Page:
Sam Beam & Jesca Hoop – Every Songbird Says 
 

Sam Beam & Jesca Hoop - photo by Josh Wool.
Sam Beam & Jesca Hoop. Photo by Josh Wool.

 
 
It’s always risky when singer-songwriters decide to work together: one person’s vision might dominate the other’s, resulting in a lopsided record. With this collaboration, two highly experienced songwriters melded their talents and created a fully realized record, with lush ballads, sparse instrumentation, and superb vocals. It will sound good any time of the year. 
 
Blitzen Trapper – Not Your Lover  
 

Blitzen Trapper - photo by Tyler Kohlhoff.
Blitzen Trapper. Photo by Tyler Kohlhoff.

 
 
There are echoes of 70’s country rock on this piano ballad from long-running Portland, Oregon, band Blitzen Trapper. Often lumped into the “Americana” scene, this band is more multi-dimensional than your average root-rock revivalist. Here, they show that they have musical and songwriter chops galore. 
 
Shearwater – Pale Kings 
 

Shearwater - photo by Sarah Cass.
Shearwater. Photo by Sarah Cass.

 
 
Shearwater’s second record on Sub Pop showcases their powerhouse melodies. The alternative pop feel that brings to mind 80’s pop bands like Big Country. As far as I can tell, Shearwater is the only active band whose singer is also an ornithologist.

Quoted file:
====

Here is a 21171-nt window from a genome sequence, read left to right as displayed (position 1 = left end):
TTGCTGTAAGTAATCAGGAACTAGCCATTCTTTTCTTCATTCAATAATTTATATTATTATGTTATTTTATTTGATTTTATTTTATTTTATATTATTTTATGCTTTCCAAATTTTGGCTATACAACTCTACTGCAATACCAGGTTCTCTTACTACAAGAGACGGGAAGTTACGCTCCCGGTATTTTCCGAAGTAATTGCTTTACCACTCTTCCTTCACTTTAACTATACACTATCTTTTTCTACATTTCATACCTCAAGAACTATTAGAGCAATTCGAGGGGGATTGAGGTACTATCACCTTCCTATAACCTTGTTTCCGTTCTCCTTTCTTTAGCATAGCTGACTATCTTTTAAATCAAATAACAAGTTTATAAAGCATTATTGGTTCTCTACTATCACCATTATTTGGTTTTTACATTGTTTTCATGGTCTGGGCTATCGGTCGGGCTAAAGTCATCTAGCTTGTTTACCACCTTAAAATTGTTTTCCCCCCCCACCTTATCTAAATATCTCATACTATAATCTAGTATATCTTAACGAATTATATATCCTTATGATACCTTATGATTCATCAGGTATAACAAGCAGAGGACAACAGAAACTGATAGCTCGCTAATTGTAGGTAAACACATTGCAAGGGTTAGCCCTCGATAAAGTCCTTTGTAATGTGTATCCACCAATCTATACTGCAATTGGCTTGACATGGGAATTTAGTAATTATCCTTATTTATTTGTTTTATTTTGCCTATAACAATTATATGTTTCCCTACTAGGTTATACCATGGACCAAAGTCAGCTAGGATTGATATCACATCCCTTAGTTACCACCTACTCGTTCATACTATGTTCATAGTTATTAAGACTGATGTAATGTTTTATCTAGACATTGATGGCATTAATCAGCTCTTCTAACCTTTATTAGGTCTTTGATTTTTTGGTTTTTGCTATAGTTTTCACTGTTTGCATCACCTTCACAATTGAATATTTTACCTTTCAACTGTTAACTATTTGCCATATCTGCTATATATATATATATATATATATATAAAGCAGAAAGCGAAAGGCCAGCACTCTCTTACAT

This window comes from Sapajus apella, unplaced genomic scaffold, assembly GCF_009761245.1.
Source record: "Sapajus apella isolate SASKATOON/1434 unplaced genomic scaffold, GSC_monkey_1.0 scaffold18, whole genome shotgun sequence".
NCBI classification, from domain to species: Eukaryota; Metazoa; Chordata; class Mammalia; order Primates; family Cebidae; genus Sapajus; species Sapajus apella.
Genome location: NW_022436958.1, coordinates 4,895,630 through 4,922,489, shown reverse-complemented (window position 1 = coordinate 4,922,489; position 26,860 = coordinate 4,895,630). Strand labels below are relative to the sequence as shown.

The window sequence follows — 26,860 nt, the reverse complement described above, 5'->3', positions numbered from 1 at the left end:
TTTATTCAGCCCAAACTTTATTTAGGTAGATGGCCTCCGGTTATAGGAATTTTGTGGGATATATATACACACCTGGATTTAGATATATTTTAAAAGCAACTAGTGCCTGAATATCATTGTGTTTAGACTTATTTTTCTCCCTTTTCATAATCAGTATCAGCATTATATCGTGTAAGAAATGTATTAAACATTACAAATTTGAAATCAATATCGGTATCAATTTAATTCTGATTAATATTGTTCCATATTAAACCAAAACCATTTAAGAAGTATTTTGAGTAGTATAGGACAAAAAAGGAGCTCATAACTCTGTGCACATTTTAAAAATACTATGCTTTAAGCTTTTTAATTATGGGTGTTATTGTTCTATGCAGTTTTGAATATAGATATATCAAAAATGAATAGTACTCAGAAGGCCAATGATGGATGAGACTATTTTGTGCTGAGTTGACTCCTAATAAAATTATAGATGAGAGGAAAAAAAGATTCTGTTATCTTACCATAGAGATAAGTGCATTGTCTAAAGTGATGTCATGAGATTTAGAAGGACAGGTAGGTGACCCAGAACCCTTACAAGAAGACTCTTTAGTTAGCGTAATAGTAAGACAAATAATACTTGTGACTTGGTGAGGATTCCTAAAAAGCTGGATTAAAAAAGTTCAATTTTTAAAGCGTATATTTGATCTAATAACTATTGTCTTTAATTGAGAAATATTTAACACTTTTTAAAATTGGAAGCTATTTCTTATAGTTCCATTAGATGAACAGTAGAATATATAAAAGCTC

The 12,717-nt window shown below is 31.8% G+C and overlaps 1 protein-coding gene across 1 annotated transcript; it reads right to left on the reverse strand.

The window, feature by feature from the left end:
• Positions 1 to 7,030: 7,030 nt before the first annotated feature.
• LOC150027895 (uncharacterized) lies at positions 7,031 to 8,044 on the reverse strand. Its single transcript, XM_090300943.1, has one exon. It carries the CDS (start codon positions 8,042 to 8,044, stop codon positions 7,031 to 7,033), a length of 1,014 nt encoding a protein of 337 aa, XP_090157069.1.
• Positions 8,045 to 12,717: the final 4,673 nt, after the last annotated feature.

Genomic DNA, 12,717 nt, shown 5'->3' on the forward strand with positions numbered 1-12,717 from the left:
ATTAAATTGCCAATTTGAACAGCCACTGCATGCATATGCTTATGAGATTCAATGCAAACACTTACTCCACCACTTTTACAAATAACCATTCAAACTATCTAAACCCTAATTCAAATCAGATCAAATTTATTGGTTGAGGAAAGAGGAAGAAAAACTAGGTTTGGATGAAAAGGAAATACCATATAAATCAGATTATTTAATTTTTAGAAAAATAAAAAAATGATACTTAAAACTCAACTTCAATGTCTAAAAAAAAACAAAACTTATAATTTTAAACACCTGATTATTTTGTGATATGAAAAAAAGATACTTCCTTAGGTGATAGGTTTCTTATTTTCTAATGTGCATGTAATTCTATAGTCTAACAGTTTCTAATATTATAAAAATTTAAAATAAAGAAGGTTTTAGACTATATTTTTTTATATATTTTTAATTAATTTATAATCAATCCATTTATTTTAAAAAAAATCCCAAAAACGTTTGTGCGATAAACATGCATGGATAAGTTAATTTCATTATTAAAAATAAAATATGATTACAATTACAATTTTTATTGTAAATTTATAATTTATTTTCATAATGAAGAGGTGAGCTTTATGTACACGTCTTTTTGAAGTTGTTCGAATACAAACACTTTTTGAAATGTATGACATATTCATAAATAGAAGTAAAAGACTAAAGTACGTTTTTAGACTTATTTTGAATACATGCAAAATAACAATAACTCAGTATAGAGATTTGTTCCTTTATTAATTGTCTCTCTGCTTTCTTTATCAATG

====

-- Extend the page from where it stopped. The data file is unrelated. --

Shabazz Palaces – Noetic Noiromantics 
 

Shabazz Palaces - photo by Steven Dewall.
Shabazz Palaces. Photo by Steven Dewall.

 
 
Debuting with a mysterious CD-r, this experimental Seattle-based hip-hop group features Ishmael Butler, formally of the legendary Digable Planets. Shabazz Palaces—along with Thee Satisfaction—represent Sub Pop’s foray into Seattle underground hip-hop. It demonstrates local MCs have more to rhyme about than thrift shops. 
 
Mass Gothic – Every Night You’ve Got to Save Me 
 

Mass Gothic - photo by Addison Post.
Mass Gothic. Photo by Addison Post.

 
 
This is the debut release from former Hooray for Earth singer Noel Heroux. The record was recorded at home in New York City over a period of several months. While the name suggests something gothy, like The Birthday Party or Bauhaus, this is song is upbeat and hooky, even if it still has a bummed-out edge to it. 
 
LVL UP – Pain 
 

LVL UP - photo by Shawn Brackbill.
LVL UP. Photo by Shawn Brackbill.

 
 
Having borrowed fuzz pedals from their 90’s indie rock forbearers, this New York band aimed to blow up their amp fuses; by the end of the song, they’ve nearly succeeded. LVL UP previously self-released records on their label, Double Double Whammy, before making their Sub Pop debut in 2016. 
 
*Available at select Dr. Martens stores worldwide, contact your local store for more details on availability.
Also available online at the following international websites from Friday 3rd February:
drmartens.com/uk.
drmartens.com/fr
drmartens.com/de
drmartens.com/nl
T&C’s apply.